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Perhaps nothing has occurred in recent times, better calculated to impress the minds of both the profession and the people with the inestimable value of vaccination as a reliable preventive of small-pox, than the unusual prevalence of the latter disease in the city of Montreal. Having a considerable percentage of her population not only unvaccinated, but by prejudice and want of knowledge stubbornly opposed to being vaccinated, the result has been that the small-pox, once introduced among them, has already destroyed several hundred lives, interfered with business to the extent of millions of dollars, and is said to have added at least half a million to the city's debt. And yet these are only a part of the evils produced; for the protracted and extensive ravages of the disease in that city has endangered the carrying of the contagion in persons and clothing into all other parts of Canada, and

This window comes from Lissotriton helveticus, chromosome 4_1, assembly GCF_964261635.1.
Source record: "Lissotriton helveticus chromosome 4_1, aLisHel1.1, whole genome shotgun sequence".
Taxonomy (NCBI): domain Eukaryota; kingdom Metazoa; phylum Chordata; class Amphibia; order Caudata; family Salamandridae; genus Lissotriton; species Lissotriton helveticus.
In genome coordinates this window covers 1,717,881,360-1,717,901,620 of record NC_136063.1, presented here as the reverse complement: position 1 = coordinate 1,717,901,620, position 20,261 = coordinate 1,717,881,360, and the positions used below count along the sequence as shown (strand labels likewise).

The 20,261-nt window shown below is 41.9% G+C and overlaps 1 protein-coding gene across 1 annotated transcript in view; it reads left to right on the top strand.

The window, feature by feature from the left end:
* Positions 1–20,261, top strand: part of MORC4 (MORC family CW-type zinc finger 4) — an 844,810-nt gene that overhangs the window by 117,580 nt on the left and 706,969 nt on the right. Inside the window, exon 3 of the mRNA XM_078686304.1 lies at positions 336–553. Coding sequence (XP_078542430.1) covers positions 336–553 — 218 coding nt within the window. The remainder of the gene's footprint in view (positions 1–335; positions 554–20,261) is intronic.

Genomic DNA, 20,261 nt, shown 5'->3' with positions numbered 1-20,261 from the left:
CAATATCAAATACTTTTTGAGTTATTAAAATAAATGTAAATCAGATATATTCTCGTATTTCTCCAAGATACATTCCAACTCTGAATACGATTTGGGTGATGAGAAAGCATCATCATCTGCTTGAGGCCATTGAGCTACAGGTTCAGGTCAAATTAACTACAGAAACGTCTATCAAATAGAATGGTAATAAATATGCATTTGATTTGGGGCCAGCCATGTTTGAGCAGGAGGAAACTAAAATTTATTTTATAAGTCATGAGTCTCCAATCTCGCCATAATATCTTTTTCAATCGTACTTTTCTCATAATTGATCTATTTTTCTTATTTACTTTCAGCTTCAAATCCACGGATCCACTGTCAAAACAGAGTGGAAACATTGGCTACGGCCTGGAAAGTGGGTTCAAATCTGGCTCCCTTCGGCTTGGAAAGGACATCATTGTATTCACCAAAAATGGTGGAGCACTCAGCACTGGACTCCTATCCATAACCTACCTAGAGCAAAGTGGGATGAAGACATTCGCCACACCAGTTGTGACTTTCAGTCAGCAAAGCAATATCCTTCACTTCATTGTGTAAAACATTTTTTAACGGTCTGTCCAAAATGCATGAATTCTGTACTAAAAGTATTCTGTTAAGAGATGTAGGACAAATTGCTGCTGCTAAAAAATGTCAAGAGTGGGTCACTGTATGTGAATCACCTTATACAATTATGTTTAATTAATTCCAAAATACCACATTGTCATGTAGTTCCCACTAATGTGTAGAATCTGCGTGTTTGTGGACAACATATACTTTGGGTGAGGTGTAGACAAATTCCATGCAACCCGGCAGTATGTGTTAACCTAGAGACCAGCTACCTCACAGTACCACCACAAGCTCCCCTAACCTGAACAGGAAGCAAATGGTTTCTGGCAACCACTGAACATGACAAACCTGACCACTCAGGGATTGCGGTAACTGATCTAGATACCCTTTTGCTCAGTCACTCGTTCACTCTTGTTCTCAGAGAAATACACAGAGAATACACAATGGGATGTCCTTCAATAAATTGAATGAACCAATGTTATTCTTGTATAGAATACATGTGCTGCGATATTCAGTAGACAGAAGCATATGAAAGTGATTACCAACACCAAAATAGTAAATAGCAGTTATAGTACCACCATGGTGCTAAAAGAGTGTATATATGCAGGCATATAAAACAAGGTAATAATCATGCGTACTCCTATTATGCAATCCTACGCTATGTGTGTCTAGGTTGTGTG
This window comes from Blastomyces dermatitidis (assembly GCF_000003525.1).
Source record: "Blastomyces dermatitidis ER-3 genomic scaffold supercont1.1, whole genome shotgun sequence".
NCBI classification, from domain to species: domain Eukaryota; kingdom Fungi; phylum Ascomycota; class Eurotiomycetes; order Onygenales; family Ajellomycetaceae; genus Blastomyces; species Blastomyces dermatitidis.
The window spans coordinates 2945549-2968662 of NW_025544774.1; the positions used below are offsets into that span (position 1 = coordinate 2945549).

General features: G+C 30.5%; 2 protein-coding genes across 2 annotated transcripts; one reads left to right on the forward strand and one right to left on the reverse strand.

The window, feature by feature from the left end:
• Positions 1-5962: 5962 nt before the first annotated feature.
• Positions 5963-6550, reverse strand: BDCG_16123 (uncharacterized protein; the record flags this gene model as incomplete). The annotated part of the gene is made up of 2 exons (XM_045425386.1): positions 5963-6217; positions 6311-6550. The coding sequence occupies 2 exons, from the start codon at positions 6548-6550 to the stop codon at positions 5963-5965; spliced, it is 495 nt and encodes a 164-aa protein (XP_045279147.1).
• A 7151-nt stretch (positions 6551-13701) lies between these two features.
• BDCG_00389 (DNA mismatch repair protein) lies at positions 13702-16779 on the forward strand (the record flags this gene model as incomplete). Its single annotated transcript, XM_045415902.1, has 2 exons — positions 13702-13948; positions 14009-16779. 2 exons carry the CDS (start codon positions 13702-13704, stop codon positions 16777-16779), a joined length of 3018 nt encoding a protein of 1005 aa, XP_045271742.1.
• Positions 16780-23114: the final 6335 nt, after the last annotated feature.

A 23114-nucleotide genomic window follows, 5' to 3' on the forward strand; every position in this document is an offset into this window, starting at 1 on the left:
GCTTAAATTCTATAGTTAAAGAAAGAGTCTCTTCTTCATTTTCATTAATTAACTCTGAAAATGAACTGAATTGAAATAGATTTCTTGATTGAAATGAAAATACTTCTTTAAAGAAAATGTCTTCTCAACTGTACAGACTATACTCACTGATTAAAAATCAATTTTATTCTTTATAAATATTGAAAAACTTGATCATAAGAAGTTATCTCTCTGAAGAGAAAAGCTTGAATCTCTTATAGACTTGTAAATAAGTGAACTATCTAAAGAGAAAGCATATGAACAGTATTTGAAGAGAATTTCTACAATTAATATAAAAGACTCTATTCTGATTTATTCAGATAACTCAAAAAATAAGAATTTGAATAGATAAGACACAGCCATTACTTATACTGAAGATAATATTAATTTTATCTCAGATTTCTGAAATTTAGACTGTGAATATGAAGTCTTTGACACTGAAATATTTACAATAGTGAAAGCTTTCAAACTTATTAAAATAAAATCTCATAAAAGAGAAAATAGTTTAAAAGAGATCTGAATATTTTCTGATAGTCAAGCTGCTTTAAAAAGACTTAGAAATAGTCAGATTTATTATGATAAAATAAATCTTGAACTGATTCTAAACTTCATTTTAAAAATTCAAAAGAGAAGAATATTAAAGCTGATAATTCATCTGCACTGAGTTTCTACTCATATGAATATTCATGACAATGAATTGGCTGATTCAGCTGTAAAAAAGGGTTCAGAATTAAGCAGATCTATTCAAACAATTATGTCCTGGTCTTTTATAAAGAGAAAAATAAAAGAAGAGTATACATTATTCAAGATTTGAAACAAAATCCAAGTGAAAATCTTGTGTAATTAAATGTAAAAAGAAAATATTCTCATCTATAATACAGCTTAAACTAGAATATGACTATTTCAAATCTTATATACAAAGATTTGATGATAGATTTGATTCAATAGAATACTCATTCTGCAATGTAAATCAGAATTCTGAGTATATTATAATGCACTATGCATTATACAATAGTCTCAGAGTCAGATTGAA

SMALL-POX AND VACCINATION. JAMA. 1885;V(19):519–520. doi:10.1001/jama.1885.02391180015007
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